The label liked neat work on the acoustic guitar and this album is one of the best. Like quite a few Grapevine and Pilgrim artists, John Neill came from Ireland - and is a talented song-writer. In fact this album is so good it may find its way on to my mp3.

There's harmonica and, according to The Archivist, also dulcimer. I haven't heard it yet but I shall be listening again to find it. Does anyone have a sleeve shot?

Looking at our Grapevine discography, I see there are still one or  two albums that haven't been identified. What was GRV117 in 1978 or numbers 127 and 130 in 1979?

Friday, June 11, 2010

New songs on Pandora

If you're in the USA, and you're allowed to listen to the World of Parchment Radio Station we set up on Pandora you can now hear the following tracks:
•'The Dangling Conversation' by Simon & Garfunkel
•'Go Your Way' by Anne Briggs
•'High Low And In Between' by Townes Van Zandt
•'Soldier Of The Heart (Live)' by Judee Sill
•'Tomorrow Is A Long Time' by Judy Collins

They sound like interesting tracks. Sadly here in the UK, we're blocked from listening to the Pandora service and haven't been able to hear how the station's developing for a long time. Originally, it proved a great way of exploring the influences and legacy that led to some great music!

Thursday, May 13, 2010

Caedmon live in 2010!

Not since discovering River six years ago has there been such an event. Caedmon were a lost legend, known to a hardcore of folkies and one-time fans. When I first heard their work, on an illicit down-load, I was blown away.

At the weekend the band, with all its members, played together in public for the first time in 32 years, gathering in the centre of Edinburgh. And there is even a new album in the pipeline.

As they re-created the sound of their legendary album, it became possible to see how it was done: a cello played like a fiddle; a folk ensemble playing in harmony with a rock guitarist; members with the talent and versatility able to magic up a mandolin, ukelele or accordion as the moment required; and those amazing Gaelic folk-rock melodies.

They were forgotten for a period of 12 years after the members packed up their student life in Edinburgh and set off for real jobs. In 1978 that folk-rock was not fashionable, especially acid folk as it came to be called. They have been of interest here because some analysts classify them together with Parchment as having been the only two Christian acid folk bands, both playing in the 70s, mixing electric guitar, acoustic, mandolin and more.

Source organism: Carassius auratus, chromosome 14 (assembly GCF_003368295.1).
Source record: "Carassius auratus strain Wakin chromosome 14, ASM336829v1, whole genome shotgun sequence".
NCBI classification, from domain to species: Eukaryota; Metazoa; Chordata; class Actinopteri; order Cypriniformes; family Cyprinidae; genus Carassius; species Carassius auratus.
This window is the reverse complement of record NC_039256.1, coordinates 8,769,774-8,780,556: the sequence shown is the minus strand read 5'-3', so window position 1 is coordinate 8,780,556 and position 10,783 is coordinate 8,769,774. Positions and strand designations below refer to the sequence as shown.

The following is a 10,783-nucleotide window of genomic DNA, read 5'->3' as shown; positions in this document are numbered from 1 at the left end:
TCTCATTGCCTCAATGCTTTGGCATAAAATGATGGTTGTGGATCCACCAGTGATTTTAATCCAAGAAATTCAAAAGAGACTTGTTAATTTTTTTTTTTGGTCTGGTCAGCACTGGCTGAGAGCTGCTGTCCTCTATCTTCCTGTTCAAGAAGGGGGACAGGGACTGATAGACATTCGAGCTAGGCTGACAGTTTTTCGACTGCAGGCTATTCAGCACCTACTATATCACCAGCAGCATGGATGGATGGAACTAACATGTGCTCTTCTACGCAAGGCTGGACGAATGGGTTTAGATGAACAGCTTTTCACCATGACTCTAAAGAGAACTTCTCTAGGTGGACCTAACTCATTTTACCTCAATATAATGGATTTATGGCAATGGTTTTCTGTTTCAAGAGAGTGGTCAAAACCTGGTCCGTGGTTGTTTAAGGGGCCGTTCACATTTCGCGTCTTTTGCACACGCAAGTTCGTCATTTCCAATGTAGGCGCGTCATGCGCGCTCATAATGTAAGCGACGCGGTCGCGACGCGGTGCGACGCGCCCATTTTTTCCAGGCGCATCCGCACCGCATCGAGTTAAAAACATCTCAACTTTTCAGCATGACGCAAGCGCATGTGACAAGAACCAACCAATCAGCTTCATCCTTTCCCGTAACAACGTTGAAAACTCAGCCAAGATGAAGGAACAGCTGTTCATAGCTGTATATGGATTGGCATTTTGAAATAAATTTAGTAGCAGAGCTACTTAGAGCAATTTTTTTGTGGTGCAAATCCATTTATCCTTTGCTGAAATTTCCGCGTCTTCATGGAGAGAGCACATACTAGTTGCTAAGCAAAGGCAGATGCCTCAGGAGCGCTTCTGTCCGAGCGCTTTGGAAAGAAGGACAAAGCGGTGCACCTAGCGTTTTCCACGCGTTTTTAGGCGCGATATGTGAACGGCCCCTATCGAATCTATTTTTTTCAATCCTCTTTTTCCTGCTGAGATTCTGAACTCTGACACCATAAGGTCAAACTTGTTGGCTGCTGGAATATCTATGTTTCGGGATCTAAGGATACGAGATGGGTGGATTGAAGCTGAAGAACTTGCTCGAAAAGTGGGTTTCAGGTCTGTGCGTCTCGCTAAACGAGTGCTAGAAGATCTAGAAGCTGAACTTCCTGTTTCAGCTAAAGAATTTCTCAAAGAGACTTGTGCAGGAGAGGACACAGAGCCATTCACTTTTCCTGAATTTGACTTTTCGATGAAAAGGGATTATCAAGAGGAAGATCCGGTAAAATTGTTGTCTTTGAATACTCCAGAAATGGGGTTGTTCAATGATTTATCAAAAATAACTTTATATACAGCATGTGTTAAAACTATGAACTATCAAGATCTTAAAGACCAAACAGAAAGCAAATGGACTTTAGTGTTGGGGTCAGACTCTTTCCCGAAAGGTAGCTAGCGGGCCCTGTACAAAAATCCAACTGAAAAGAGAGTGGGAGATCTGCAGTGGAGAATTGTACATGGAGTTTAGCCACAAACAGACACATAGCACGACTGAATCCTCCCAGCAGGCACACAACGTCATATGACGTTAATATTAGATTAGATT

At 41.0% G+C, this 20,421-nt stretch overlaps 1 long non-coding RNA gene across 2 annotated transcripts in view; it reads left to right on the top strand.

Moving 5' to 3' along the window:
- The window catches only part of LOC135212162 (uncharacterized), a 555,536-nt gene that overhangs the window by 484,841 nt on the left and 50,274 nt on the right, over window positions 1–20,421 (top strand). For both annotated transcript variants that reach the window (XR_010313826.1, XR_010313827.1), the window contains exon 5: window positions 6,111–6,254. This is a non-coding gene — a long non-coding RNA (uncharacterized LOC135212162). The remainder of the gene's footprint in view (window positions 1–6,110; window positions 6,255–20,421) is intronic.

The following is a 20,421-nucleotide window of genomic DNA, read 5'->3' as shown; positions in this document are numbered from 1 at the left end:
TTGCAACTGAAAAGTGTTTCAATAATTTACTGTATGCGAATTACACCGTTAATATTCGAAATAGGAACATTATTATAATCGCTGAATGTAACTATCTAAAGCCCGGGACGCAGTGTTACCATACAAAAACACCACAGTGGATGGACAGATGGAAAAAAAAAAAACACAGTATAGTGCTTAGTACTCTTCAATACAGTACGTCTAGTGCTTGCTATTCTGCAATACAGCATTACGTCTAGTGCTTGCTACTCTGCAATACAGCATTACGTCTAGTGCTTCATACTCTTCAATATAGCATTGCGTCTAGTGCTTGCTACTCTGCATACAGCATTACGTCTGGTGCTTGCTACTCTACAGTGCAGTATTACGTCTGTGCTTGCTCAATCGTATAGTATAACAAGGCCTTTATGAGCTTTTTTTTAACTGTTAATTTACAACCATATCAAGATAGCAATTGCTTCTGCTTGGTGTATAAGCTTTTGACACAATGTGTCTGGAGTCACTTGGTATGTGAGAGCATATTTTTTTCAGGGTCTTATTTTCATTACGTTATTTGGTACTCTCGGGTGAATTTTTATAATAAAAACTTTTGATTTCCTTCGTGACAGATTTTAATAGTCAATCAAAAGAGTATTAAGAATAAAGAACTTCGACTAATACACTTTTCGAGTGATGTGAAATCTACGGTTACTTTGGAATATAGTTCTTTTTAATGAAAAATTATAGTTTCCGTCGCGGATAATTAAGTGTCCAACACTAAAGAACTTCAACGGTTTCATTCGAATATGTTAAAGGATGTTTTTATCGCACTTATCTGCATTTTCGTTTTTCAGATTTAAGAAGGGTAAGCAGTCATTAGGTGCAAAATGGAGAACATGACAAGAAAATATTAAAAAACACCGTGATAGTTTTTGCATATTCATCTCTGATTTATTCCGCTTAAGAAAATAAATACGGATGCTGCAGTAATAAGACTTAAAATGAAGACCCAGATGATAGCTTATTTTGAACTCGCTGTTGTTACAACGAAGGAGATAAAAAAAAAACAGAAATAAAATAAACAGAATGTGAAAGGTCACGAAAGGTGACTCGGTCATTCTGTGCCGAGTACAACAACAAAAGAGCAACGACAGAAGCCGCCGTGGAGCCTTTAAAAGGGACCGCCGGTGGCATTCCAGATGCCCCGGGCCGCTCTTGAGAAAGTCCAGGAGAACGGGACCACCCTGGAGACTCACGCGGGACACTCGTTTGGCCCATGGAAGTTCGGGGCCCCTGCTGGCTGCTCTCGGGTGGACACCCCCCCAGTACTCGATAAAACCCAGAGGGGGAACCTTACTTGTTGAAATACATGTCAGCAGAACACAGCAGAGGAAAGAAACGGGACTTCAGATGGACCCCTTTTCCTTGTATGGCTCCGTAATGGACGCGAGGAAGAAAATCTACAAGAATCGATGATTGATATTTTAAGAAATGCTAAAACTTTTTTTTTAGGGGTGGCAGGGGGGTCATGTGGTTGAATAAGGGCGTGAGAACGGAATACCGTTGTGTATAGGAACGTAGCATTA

Watching them live, you could see a band that enjoyed doing what it did, not quite recognising the unique sound and corps of songs they had created. And don't forget in 1978 Celtic rock was only two years away. U2 were about to emerge as were Big Country.

As they played there were few signs of that 32 year gap. The extra performers on the stage - their children - indicated the passage of time. We saw musicians playing together, enjoying re-creating their former sound but also enjoying trying out new songs, adding the experiences of life to their one-time youthful exuberance.

So from our party these were the favourites:
Aslan - 2 votes
Old Kings (new song) - 1
Give Me Jesus - 1.
The last is my choice - even though it's not their composition and is a traditional spiritual. The rendition was  anthemic with vocalist Angela Webb (Naylor) joined on stage by her daughter.

Of the new songs I might have voted for Four Winds, performed by electric guitarist Jim Bisset, and telling, I think, a moving story in powerful lyrics. I'm sorry they didn't play Second Mile, my all-time favourite. Another time?

I hope they continue to play together. I hope some folk festival - Cambridge? - gives them the starring role they deserve.

Monday, February 15, 2010

Some updates

There's been quite a lot of activity involving two of the bands we've been taking an interest in.

Firstly Caedmon have announced plans for the first live gigs of the reunited band. They are to take place in Edinburgh, Scotland, on May 7th and the 8th. Details on their website. Looking forward to it!

Caedmon have also now made all the tracks of their original, highly valued album available for listening on their site - along with some of their new material.

Dana Lee Winner, formerly Dana Lee Price, has also made many of the Dave and Dana songs available for listening on her website. There are 13 tracks from the original albums together with some of her new material.  At a guess, I think it is all the original material written by the duo - with the covers of other artists omitted, presumably for copyright reasons. That means you get amazing tracks like Come on In, He's Not a Rumour and Right Track but you still have to find the albums to listen to equally amazing versions of songs like Empty-Handed and Still Waters.

Our tracking shows that, even though it's four months since we last posted anything, interest in Parchment and their legacy is still high with many daily visits to this site. Let's hope this encourages others!